LN: Design can accomplish everything, from covering new ground onwards. I always want to do something new and it is not just a statement. Objects that are pure function are boring, and need to create a certain kind of empathy “democratic design,” which is IKEA. The standardization of design is found in IKEA designs. The challenge too is longevity, quality used and re-used in this instance.
Once in New York and Sweden journalists have asked him, “Do you think it is okay to design a sofa and upholster with leather? Is it sustainable?” Luca’s answer was to ask the journalist, “do you drink milk?” In fact, material is important consideration for the Murano-born designer and one of his “20 Design Principles,” as he conveys that Studio Nichetto, “sensitively consider(s) every material to find the best fit for each project, working with materials of all kinds, both for structures and surfaces.” The life of plastic can be 20-30 years and if the furniture is designed well, we will consume less in the long run.
LN: With Design, every project is a political action and we try to influence behavior. We have a lot of responsibility as designers. I am from Murano — an island in the Venetian lagoon which became famous for its sophisticated glassmaking technology since the Medieval period –and the glass industry is suffering. We are trying to help artisans to survive by helping them to use their skills. If these glassmakers do not use their techniques, those skills in time will disappear. We are able to share and to create or reinvigorate community in this way from client to user.
For example, let’s take the date of one project. In order to realize one chair, more than 500 people will touch that chair from the nascent idea to the finished piece. With design, I can offer people work, economic independence, and innovation.
LN: New techniques are extremely important. Material and process are important and should reflect the period in which they are current. “Next Stop” is an example of this principle. “I have been dreaming to design a sofa, but only with the use of a loom to create the textile to cover the cushions.” Nichetto put to use the same technique that is normally implemented to weave duvet covers for the sofa upholstery. They experimented and found that it was possible to weave a kind of duvet sleeve up to 20 meters in length, to which would be filled with seating cushions. My sense is that this kind of innovation reflects our twenty-first century thinking.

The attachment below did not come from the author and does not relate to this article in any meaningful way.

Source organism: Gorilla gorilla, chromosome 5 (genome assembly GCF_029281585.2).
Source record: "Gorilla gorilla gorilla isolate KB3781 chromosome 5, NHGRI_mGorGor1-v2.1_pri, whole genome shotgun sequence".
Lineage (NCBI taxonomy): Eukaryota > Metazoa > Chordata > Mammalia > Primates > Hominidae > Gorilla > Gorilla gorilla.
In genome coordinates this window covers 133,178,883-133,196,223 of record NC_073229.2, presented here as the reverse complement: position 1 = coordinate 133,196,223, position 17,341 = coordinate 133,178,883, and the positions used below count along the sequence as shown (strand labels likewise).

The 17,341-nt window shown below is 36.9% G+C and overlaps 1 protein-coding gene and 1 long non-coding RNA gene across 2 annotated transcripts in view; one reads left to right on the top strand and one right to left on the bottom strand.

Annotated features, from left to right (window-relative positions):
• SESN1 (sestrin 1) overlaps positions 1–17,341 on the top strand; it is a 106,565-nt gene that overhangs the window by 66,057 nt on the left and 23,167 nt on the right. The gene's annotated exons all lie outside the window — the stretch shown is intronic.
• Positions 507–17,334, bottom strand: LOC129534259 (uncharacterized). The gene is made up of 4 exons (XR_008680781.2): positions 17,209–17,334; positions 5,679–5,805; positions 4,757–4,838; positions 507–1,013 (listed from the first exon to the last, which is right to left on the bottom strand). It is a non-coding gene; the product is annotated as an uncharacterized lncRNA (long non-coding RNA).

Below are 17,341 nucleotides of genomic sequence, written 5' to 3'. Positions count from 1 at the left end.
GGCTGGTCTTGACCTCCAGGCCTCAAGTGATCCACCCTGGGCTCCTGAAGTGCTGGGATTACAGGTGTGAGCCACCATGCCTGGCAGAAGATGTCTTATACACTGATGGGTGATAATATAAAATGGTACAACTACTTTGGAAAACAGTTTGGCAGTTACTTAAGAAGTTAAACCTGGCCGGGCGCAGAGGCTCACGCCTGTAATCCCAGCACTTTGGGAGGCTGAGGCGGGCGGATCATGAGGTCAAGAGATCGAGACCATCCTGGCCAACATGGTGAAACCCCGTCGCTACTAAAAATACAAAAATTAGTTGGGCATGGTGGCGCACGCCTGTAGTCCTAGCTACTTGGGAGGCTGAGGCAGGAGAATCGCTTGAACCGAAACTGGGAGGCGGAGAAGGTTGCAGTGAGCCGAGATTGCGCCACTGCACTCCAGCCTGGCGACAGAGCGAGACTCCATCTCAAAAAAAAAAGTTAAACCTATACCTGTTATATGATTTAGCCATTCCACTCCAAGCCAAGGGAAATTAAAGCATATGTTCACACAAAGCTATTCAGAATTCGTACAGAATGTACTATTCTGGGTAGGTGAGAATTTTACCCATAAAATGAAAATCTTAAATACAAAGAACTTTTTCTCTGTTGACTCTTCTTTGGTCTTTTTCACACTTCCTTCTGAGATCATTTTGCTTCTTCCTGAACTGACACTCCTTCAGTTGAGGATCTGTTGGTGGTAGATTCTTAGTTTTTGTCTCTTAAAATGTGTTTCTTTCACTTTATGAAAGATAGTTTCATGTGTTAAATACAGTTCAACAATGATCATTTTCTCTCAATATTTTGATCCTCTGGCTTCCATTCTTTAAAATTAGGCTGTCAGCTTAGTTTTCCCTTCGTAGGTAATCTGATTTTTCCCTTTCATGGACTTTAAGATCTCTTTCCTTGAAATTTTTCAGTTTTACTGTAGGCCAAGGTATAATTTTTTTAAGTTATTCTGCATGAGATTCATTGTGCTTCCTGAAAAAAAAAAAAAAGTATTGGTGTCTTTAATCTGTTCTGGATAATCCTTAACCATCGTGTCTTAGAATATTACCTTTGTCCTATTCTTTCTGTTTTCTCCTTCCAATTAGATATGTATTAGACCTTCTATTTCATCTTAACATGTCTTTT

Doing is a learning process. Even if it is unsuccessful, each project I follow feels equal. The most important thing is to have the freedom to create what I want as a designer. One project that sold zero works was still very important to me, yet absolutely successful the way I see it. Luca explained how he worked for the Salviati installation in Milan, and it was a lot of fun because the project brought him back home to Murano. Commercially it was unsuccessful but very much a personal success.
A design studio is like a company. The turnover or earnings for two to three projects is how the studio survives and the rest is smoke. Three projects can earn the money equal to 200 products in the market. However, if five products are earning 70% of the total income, then you are successful.
In Scandinavia it is all the same! I grew up in a country where the manufacturing step is key principle of “Made in Italy.” Sweden where I live now is different. Swedish design is the great marketing story and the objects are always produced elsewhere. The project is the most important part, and it is not about trends, or style. I am “anti fashion.” I much prefer a line like MUJI where you have anonymous things. It doesn’t know a tradition. Luca is no longer working for Scandinavian companies (except for Hem) as the most important thing is to be free.